- The Washington Times - Sunday, July 30, 2006

ADL rejects apology

The arrest of Mel Gibson on drunken driving charges prompted renewed accusations yesterday that the Oscar-winning director and actor harbored anti-Semitic feelings.

Mr. Gibson, whose controversial 2004 film “The Passion of the Christ” was a major hit, was arrested early Friday morning for purportedly driving his 2006 Lexus at 87 mph in a 45 mph zone along the Pacific Coast Highway in Malibu, the beach town north of Los Angeles.

Celebrity Web site TMZ.com posted portions of what it called the arresting deputy’s original report, which said Mr. Gibson was abusive, shouted anti-Jewish slurs and boasted that he “owned Malibu.”

The TMZ report quoted Mr. Gibson as saying, “The Jews are responsible for all the wars in the world.” He then asked the deputy, “Are you a Jew?”

Mr. Gibson, 50, issued a statement Saturday in which he apologized for driving while drunk and for his “belligerent behavior” toward the Los Angeles County deputy sheriffs who arrested him.

In his statement the actor said he has “battled with the disease of alcoholism for all of my adult life and profoundly regret my horrific relapse.”

He added: “I acted like a person completely out of control when I was arrested, and said things that I do not believe to be true and which are despicable.”

The Jewish Anti-Defamation League said yesterday that Mr. Gibson’s response was “unremorseful and insufficient” and that his tirade “finally reveals his true self.”

Many Jews and others were upset that “The Passion of the Christ” revived ancient Christian accusations that Jews bore responsibility for Jesus’ death.

“It’s not a proper apology because it does not go to the essence of his bigotry and his anti-Semitism,” said ADL national director Abraham Foxman.

“We would hope that Hollywood now would realize the bigot in their midst and that they will distance themselves from this anti-Semite,” he said.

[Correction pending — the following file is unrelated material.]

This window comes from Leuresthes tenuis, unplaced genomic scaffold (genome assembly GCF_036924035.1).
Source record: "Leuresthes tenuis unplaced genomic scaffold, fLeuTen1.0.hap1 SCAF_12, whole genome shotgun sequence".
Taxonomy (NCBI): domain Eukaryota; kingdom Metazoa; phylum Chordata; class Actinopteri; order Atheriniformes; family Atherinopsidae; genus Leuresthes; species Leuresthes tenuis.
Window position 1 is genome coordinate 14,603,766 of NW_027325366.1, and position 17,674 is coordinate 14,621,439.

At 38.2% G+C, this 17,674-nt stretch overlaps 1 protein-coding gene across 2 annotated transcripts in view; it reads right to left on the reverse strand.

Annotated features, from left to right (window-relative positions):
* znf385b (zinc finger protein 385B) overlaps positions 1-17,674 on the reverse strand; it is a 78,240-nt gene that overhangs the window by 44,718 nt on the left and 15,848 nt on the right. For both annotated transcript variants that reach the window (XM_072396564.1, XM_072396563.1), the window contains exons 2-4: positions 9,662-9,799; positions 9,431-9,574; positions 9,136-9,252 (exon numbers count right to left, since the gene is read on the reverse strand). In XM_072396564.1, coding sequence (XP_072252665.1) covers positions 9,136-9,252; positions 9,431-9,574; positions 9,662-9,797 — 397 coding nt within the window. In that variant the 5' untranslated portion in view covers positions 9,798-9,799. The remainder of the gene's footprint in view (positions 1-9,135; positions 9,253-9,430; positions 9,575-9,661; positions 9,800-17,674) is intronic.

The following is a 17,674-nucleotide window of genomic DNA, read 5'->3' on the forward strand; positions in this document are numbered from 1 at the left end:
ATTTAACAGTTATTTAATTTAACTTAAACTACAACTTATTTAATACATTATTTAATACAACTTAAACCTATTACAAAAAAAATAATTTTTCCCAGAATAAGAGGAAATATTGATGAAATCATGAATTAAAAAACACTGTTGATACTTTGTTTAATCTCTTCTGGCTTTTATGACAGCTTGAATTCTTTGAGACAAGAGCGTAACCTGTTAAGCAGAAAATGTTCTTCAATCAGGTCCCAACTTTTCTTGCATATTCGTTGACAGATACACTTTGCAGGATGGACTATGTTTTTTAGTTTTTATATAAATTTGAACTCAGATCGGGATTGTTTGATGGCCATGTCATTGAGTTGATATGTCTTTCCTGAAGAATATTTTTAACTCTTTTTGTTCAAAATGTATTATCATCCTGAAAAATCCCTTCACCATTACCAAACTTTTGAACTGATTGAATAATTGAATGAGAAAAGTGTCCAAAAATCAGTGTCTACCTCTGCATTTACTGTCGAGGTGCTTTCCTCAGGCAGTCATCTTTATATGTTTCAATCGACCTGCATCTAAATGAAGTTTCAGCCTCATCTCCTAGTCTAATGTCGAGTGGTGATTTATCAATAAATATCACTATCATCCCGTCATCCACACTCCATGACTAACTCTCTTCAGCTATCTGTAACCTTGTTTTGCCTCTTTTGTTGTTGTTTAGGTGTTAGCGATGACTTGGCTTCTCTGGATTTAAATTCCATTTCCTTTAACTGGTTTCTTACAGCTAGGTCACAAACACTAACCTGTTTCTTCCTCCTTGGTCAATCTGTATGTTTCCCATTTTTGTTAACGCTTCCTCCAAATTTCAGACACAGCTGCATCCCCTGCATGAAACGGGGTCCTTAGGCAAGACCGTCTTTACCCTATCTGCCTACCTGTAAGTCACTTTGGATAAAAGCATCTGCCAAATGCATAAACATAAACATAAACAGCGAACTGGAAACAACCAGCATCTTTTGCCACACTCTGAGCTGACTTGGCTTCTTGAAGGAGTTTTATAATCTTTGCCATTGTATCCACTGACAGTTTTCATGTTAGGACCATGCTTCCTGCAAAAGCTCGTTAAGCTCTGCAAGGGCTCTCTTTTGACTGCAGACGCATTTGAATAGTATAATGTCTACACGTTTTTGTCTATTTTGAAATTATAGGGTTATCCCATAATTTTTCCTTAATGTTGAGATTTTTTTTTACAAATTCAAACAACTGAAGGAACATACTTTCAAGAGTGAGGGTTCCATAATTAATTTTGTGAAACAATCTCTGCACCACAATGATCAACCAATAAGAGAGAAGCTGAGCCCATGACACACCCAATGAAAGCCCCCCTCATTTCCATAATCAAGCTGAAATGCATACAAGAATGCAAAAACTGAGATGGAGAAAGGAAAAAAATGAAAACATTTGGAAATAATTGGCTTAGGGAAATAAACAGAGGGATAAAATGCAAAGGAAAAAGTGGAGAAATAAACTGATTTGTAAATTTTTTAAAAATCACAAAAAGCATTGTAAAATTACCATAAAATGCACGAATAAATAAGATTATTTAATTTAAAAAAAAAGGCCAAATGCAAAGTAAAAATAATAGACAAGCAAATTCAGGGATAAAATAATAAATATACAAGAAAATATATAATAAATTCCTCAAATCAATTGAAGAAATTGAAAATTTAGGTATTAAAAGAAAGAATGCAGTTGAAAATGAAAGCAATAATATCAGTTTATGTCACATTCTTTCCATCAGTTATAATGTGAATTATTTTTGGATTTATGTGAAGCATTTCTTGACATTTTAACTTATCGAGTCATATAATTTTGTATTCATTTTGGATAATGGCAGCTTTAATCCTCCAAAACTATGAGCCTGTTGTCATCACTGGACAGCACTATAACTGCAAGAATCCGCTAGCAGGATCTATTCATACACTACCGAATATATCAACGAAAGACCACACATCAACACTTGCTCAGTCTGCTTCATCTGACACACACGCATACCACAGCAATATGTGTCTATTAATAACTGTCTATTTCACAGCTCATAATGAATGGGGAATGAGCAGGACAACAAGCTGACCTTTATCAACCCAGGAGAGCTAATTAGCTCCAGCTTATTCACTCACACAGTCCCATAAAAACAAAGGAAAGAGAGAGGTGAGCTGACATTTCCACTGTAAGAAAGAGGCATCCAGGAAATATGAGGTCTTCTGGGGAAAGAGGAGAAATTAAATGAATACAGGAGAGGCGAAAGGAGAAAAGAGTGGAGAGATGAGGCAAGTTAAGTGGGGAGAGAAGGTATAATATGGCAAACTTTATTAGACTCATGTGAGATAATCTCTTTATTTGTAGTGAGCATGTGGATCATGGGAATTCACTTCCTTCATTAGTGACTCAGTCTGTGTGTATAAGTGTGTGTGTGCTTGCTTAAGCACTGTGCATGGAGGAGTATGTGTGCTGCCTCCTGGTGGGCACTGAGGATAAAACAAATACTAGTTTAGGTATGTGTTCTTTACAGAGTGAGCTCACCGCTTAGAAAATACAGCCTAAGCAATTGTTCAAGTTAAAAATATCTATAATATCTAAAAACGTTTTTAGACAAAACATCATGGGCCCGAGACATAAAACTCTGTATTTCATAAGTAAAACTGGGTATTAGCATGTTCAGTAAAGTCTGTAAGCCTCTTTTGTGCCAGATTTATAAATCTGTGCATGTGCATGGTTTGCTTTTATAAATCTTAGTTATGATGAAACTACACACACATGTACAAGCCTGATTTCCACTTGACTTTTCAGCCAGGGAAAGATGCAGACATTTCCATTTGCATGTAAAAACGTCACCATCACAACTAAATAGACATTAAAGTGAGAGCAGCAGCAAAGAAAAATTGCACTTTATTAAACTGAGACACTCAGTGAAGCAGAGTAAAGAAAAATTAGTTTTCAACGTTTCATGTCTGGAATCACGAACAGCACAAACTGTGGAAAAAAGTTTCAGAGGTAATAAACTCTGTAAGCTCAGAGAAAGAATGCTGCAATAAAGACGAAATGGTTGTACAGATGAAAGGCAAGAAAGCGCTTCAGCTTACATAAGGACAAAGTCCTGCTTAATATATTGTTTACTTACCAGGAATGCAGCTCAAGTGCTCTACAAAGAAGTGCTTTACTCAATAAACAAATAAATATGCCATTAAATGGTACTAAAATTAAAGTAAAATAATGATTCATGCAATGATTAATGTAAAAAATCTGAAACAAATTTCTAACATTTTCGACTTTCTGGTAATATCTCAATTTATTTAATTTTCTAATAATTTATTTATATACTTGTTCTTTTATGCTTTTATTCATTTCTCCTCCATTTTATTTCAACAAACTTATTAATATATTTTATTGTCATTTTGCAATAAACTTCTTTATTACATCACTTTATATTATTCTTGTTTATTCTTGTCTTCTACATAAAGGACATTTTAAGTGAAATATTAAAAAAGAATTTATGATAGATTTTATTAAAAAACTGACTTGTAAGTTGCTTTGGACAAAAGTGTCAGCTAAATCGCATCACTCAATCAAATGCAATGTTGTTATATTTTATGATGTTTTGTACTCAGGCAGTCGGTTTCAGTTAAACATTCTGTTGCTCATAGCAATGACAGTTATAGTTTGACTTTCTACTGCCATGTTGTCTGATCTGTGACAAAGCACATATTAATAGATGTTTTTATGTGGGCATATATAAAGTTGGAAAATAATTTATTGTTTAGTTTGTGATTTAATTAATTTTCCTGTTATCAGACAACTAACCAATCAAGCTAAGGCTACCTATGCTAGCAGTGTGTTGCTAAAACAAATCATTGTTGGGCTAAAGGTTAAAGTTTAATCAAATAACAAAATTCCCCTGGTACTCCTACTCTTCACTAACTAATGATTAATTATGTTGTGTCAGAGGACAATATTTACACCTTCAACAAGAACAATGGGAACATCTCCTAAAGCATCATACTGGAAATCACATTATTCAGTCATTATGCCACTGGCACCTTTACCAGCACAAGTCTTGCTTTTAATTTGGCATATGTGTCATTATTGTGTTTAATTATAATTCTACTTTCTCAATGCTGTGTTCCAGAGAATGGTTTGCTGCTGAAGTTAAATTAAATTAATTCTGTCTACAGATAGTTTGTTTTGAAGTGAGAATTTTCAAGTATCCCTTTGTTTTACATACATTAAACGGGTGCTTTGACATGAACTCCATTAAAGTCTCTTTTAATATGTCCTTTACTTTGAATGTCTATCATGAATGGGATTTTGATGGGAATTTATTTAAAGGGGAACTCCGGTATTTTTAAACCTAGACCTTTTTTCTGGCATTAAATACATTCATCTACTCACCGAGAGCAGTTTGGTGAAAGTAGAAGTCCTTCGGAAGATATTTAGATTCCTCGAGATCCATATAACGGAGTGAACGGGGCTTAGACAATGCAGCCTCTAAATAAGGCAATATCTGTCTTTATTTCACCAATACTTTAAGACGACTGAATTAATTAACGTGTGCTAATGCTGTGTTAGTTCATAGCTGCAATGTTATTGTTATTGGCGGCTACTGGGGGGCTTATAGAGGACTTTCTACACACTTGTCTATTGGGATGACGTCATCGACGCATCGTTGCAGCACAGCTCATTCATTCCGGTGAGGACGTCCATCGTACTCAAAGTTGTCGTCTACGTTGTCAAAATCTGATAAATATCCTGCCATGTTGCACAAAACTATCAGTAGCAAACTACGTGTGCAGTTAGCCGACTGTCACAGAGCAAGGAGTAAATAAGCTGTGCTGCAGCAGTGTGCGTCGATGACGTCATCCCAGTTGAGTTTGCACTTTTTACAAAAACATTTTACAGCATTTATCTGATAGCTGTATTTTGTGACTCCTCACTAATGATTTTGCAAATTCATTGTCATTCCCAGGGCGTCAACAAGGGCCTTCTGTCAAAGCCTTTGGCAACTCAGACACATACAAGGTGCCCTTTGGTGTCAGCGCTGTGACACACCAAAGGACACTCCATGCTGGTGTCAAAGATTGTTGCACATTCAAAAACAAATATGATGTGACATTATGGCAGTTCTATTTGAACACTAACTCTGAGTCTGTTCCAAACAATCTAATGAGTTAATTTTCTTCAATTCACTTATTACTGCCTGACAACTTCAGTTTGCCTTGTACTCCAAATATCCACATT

The Los Angeles Times reported yesterday that a civilian committee overseeing the sheriff’s department would investigate whether officers tried to cover up Mr. Gibson’s behavior and statements to save the star from embarrassment.

Split turns nasty

The divorce between ex-Beatle Paul McCartney and estranged wife Heather Mills has exploded in acrimony as a large chunk of his huge fortune lies at stake.

In formal divorce proceedings, the 64-year-old Mr. McCartney blamed his wife’s “unreasonable behavior” for the split and said she was “argumentative” and “rude to staff,” the Sun and Daily Mirror newspapers reported in front page stories on Saturday.

A spokeswoman for the 38-year-old charity campaigner and former model said Miss Mills would be filing counter-claims both in Britain and the United States, the papers reported.

“Any view she has on her divorce will be handled discreetly. She does not feel the need to repudiate claims that she may be headstrong or feisty,” the spokeswoman told the two newspapers.

The couple announced the end of their four-year marriage two months ago. Lawyers now are negotiating the terms of the divorce.

The ex-Beatle has hired the same lawyer that represented Prince Charles in his divorce from Princess Diana.

Before they wed in 2002, Mr. McCartney reportedly spurned Miss Mills’ offer of a prenuptial agreement to protect his estimated $1.57 billion fortune in case of a split.

Estimates are that Miss Mills could walk away with between $134 million to $373 million from Britain’s richest musician.

Miss Mills, who lost her left leg in a 1993 road accident, met Mr. McCartney at a charity event in 1999, a year after the singer’s wife of 29 years, Linda, died from cancer.

They have a 2-year-old daughter, Beatrice.

• Compiled from wire reports by Kevin Chaffee.

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